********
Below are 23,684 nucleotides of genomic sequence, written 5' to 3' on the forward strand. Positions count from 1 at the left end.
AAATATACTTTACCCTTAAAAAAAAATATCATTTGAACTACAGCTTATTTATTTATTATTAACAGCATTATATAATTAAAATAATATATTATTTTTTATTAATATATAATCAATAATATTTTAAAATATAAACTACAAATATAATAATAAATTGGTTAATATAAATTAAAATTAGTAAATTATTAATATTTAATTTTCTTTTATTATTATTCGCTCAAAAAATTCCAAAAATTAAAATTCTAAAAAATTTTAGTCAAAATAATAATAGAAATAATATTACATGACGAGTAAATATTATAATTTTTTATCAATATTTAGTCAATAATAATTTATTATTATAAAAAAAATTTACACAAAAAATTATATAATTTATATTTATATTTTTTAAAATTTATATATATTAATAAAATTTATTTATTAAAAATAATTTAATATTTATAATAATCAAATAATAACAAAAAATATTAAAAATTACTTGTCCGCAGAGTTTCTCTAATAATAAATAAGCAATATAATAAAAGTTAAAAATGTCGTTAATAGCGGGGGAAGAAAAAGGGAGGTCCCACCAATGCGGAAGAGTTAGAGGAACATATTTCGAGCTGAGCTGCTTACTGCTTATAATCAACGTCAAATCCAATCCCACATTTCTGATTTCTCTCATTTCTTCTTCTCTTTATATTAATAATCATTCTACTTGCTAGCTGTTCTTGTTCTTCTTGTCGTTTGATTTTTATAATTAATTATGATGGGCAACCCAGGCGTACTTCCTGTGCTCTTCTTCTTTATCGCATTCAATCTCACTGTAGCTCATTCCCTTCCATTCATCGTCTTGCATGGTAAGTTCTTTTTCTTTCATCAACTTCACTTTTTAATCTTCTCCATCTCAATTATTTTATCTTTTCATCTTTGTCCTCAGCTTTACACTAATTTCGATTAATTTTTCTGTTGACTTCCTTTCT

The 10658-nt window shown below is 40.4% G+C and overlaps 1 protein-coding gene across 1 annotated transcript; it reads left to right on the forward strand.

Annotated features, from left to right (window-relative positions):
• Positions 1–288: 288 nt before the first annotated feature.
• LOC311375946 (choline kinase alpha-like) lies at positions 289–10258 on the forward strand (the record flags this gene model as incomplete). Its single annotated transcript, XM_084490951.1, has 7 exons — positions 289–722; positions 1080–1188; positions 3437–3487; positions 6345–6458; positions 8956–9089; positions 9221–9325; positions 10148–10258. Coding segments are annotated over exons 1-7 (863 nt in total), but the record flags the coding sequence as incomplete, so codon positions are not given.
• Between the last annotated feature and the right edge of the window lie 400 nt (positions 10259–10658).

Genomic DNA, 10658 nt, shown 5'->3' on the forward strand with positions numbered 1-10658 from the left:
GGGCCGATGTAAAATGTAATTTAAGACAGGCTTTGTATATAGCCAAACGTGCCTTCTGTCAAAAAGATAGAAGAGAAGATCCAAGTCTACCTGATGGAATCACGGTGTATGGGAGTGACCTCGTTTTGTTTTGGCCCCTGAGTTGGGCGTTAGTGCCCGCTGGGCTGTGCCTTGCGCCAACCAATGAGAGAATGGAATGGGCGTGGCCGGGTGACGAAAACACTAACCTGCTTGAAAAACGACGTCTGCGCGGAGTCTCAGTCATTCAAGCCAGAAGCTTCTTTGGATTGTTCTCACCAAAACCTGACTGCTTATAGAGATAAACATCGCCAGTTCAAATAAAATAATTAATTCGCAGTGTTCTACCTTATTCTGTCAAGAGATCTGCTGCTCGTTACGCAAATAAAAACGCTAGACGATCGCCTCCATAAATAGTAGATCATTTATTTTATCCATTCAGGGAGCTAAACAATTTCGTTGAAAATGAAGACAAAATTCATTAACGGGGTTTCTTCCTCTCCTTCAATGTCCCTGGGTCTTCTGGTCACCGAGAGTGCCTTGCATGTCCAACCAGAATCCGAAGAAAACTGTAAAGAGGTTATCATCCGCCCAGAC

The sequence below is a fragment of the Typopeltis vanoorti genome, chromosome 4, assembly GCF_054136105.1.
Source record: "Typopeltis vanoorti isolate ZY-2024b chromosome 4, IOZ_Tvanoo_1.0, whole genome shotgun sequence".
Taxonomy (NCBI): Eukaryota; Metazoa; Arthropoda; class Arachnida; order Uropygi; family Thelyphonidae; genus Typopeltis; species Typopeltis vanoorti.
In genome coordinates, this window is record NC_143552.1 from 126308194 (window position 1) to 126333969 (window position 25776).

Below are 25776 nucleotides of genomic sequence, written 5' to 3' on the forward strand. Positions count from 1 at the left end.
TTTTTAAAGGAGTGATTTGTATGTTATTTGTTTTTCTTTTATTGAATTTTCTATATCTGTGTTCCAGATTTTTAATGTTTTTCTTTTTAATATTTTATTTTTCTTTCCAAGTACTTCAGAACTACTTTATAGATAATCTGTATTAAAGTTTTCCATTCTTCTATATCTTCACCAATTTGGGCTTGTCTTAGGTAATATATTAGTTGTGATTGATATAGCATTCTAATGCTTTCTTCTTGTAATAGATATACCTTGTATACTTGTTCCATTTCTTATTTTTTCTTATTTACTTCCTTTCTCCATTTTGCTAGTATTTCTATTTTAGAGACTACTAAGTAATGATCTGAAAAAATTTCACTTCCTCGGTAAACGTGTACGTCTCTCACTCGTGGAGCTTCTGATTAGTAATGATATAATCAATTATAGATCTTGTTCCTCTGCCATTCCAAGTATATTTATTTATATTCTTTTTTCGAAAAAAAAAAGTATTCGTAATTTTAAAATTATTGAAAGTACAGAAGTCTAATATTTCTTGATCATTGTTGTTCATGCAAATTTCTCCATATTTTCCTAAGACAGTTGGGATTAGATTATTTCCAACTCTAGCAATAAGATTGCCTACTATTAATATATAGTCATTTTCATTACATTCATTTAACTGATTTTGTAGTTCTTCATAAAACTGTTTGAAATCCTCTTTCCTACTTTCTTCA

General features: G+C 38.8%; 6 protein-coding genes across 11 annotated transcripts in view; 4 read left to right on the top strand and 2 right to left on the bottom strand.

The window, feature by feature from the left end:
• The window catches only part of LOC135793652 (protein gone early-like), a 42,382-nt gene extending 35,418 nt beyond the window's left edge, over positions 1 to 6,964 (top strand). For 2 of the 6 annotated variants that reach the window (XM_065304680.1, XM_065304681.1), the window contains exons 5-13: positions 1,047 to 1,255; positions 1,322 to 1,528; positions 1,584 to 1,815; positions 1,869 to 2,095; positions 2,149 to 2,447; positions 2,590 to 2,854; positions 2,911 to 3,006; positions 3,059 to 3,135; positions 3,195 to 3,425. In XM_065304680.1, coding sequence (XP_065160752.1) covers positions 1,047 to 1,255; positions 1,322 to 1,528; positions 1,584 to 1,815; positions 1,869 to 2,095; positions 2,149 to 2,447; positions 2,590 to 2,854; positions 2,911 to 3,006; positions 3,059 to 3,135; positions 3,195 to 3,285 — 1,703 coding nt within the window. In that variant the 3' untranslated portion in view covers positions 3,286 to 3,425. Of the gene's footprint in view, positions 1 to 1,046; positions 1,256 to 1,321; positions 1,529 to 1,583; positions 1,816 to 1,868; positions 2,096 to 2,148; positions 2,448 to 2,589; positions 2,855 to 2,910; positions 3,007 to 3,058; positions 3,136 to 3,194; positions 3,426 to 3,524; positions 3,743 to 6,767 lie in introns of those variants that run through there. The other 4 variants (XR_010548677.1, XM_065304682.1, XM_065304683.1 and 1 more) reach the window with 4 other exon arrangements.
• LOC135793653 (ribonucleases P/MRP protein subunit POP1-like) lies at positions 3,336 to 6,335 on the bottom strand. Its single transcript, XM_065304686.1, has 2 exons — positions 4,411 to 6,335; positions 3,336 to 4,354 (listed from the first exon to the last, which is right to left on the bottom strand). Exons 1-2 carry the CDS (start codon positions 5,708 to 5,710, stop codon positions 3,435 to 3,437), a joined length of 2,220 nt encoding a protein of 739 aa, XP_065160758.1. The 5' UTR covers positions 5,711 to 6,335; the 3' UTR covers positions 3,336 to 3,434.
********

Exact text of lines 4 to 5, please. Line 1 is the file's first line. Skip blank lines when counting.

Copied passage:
Annotated features, from left to right (window-relative positions):
• Positions 1–288: 288 nt before the first annotated feature.